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A federal appeals court on Friday reinstated whistleblower and retaliation charges filed by a District of Columbia firefighter, who said she said she was unfairly disciplined for following inappropriate orders in fighting a major fire and eventually terminated after she complained.
When Capt. Vanessa Coleman, a 17-year veteran of the D.C. Fire Department, responded to a major fire in March 2008, she told her fire company to inspect the building’s basement, as required by the department’s standard operating guidelines, according to Friday’s ruling by the U.S. Court of Appeals for the District of Columbia Circuit in Vanessa Coleman v. District of Columbia et al.
However the battalion chief ordered her to proceed directly to the building’s third floor. It turned out that failure to complete the basement check “proved fatal” to the department’s failure to control the fire, court records show.
In April 2008, the battalion chief issued Ms. Coleman a citation for not following the guidelines, and she protested the charge in a memorandum to the fire chief. The following month it was recommended she be suspended for 24 duty hours.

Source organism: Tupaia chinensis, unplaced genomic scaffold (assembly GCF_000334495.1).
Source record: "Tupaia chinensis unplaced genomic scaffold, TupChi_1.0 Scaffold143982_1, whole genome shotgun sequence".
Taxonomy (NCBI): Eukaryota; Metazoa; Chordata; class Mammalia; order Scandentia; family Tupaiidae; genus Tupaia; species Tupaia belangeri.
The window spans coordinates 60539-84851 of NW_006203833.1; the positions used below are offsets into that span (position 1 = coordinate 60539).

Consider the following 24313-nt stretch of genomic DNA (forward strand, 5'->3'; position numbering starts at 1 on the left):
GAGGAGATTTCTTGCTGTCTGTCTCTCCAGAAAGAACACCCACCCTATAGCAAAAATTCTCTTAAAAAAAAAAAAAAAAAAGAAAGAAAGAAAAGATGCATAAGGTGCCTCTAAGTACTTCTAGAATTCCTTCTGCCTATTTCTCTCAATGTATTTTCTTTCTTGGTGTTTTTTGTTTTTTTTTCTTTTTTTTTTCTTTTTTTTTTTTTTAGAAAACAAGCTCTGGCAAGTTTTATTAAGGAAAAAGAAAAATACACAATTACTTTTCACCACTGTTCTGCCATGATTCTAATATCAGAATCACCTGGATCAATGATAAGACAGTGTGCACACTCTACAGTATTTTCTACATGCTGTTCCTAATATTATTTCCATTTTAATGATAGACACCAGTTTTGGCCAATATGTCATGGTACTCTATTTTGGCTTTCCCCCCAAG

In July 2008, within 48 hours after she complained about her suspension to the fire chief, she was ordered to undergo a fitness evaluation. Ms. Coleman reported for the evaluation, but refused to sign the requisite consent form because it required her to attest her participation was voluntary.
She was subsequently found guilty of two counts of insubordination and terminated in October 2009.
Ms. Coleman filed charges in U.S. District Court in Washington D.C., charging violations of the District of Columbia Whistleblower Protection Act. The court granted the fire department summary judgment dismissing the case, and Ms. Coleman appealed.
A three-judge panel of the D.C. Circuit reinstated her case in a 2-1 ruling. “A reasonable jury could conclude based on the summary judgment record that one or more of Coleman’s individual complaints qualified as protected under the (District of Columbia) Whistleblower Act, that Coleman established a prima facie case of retaliation as to those complaints, and that the department failed to rebut the prima facie case with clear and convincing evidence of a legitimate non-retaliatory reason for its actions,” said the ruling.
The dissenting opinion said, “This is an unusual case — one in which the court’s interpretation of the (D.C. Whistleblower Act) makes a virtue of insubordination.”
Earlier this week, an appeals court held that two whistleblowers who had already won a jury verdict in which they had successfully charged State Farm Fire & Casualty Co. with submitting a single false Hurricane Katrina claim are entitled to further discovery to uncover possible additional violations of the False Claims Act.
A whistleblower does not need to play a role in the public disclosure of a wrongdoing, a federal appeals court has ruled, reversing a lower court ruling that dismissed a case on the grounds that the whistleblowers were not involved in their claim becoming public.